Adam Blatner

Words and Images from the Mind of Adam Blatner

An Ethical Will (Part 1)

Originally posted on July 23, 2010

I brought up the idea of the ethical will with my son and we were wondering together what kind of words, what heritage, did we wish to impart to his kids, my grandkids, others.  (Whoa! as of today, over 100,000 hits!) The ethical will is an old Jewish tradition in which we write a letter to posterity—but it doesn’t need to be Jewish—that’s just for appreciating its ethnic roots. It’s also good for websites! So what do I want to say? Ah, so much. Let’s see:

1. Spirituality: I believe it’s possible to cultivate a personal way of thinking about what it’s all about, what the developmental psychologist Jean Piaget called a “schema,” an inner map, a meaning system. I’ve discovered one that I write about elsewhere on my website—sort of a personal mixture of Whitehead’s and Hartshorne’s “process philosophy,” mixed with a dash of Eastern philosophy, Jewish mysticism, contemporary science and psychology, and other elements. I don’t expect anyone to buy it completely, because it has too many roots in all sorts of personal experiences. But there are ideas there, metaphors, that work for me, and I offer them as mental tools. You may need to re-shape them for your own tastes, but at least they’re something to work with.

1a. I’ve explored and thought about spirituality since my teen years and am now persuaded that it’s a worthy journey. I feel a sense of peace in my general place in the world. I’ve gotten to know others who have been on their own journeys and who do find what works for them. The point is that it can be done, though it’s not easy. There are all sorts of paths that you might try that don’t fit for who you are, for how you put it together in your mind. But I want to affirm with passion that for me—witnessing, here—there’s a bigger “us-ness” that we’re a part of that we can rest into, celebrate being part, and it’s glorious, good, and worthy of our love, faith, and responsibility.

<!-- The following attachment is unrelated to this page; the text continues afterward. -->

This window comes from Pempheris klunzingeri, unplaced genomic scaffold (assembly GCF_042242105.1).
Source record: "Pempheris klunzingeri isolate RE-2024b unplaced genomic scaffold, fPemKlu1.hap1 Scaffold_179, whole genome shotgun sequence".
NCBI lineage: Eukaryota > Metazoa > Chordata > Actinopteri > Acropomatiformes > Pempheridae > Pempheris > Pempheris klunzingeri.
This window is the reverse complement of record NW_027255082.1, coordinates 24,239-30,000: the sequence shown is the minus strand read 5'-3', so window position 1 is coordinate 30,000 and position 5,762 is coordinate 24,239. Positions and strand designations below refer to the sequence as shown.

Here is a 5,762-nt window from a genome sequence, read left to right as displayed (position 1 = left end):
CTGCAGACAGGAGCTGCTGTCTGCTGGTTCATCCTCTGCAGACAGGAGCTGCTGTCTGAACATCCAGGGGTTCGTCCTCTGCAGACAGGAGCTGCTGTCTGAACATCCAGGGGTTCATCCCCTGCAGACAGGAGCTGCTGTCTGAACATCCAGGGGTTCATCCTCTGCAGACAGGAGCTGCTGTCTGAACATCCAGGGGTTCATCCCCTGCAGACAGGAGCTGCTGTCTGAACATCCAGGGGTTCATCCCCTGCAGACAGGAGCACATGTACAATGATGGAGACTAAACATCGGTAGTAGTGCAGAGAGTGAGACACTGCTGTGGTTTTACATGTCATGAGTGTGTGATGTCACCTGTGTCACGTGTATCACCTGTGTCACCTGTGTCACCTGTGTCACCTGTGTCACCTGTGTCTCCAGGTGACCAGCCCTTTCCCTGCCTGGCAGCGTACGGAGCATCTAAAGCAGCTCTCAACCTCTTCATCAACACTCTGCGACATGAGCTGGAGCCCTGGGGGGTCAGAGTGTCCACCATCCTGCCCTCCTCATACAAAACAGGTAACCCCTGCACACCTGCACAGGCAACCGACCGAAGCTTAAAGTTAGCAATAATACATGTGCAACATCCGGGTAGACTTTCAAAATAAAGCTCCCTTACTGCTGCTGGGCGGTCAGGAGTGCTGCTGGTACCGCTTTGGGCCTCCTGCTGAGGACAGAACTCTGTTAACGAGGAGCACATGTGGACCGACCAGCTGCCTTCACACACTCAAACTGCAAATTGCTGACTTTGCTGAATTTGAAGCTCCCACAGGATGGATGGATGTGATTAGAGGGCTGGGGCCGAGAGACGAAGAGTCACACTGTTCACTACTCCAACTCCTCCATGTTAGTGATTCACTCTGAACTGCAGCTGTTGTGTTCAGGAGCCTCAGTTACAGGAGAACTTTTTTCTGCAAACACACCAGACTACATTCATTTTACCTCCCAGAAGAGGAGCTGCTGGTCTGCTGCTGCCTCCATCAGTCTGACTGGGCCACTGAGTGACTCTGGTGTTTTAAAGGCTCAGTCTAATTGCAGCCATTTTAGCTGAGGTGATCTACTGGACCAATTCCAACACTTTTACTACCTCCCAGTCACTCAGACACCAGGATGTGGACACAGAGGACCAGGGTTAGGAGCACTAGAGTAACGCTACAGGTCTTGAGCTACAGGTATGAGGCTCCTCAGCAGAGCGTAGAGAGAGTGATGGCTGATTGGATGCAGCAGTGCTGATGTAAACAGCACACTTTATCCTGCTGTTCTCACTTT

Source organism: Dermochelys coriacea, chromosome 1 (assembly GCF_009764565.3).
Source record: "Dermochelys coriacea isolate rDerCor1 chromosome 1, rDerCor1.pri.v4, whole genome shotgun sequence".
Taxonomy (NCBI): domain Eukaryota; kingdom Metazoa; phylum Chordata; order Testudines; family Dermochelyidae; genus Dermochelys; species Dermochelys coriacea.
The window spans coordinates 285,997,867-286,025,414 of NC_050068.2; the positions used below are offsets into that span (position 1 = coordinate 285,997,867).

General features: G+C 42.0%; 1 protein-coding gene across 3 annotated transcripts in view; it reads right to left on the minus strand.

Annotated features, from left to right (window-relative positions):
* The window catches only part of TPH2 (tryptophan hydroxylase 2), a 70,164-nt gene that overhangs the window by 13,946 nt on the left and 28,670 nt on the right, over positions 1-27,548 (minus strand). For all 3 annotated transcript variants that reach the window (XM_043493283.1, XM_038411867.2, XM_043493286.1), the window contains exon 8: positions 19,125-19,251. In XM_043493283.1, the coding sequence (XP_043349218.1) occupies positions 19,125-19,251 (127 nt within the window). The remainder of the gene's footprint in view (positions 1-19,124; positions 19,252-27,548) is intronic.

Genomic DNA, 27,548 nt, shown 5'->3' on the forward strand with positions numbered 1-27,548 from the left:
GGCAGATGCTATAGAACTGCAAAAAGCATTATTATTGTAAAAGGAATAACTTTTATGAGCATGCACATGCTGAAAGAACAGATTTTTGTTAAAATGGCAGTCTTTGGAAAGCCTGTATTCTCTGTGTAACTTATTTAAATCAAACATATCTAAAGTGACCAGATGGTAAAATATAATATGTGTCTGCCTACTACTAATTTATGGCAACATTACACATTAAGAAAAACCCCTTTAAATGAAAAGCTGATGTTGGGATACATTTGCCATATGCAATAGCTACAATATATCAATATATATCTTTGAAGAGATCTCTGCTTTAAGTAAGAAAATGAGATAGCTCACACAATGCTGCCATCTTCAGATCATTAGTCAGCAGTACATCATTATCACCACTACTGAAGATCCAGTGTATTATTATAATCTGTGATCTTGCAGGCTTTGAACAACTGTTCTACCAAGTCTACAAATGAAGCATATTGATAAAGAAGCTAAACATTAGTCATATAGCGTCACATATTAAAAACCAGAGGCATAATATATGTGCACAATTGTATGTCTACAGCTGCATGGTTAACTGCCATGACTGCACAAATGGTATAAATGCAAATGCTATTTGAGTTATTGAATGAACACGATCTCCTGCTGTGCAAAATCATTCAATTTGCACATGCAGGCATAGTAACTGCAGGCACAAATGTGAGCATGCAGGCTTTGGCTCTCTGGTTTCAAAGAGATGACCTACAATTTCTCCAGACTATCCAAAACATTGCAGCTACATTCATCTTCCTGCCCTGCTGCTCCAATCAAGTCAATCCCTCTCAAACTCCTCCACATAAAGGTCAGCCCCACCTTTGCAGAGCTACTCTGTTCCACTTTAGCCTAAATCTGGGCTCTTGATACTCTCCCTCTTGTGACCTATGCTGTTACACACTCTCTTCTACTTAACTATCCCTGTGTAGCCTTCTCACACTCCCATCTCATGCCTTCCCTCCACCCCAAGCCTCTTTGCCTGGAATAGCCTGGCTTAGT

1b. Note that I’m not suggesting that you buy any particular images or beliefs, least of all any doctrine. Check around and see what feels right to you.

2. As an associated theme, again, just for me, I’ve enjoyed the world of the mind. I’ve enjoyed trying to celebrate and develop two seemingly opposite functions—critical thinking and imagination. Both have a place, applied to different kinds of things in life. I enjoy balancing a number of such dualities. Another one is the whole theme of not-enough, too-much, and just about right—and that applies to a whole slew of themes.

2a. I mentioned love, faith, responsibility—and what I want to note is that it’s better to appreciate these as verbs: love-ing; faith-ing; responsible-ing; wisdom-ing, courage-ing, discipline-ing. The point is that you can’t get these, have these, keep these—you do them, or not, more or less, and if you stop doing them, well, then you’re not doing them. But what if you did them a lot, you whine, don’t you get credit for that? Sigh, it doesn’t work that way.

3. Related to this last, I’ve realized that we never get fully rid of the tug, the temptations, of lower consciousness. The vulnerable inner child, the innocent and exuberant parts, remain, at least in potentia, and so do the qualities of the inner brat, all the temptations to think and act from lower consciousness. I remember a lecture given by Ram Dass, the spiritual teacher popular in the 1970s and ‘80s. He confessed, “After decades of meditation, levels of enlightenment, other kinds of spiritual practice and introspection and counseling, too, . . I haven’t gotten rid of a single neurosis. The best I can say is that they are smaller.” (Laughter in the audience). Another way to think of “smaller” is that we can learn to become less identified with these “shadow” complexes, to recognize them more quickly when they surface, to let go and remember to begin to use the counter-programs that we build up. But what doesn’t work is to pretend they’re all gone. So that’s the self-discipline-ing and alert-internal “virus” scanning that we have to do, keep our programs up and running.

That’s enough for this blog. I’ll think of more in other blog postings. Blessings to You All.

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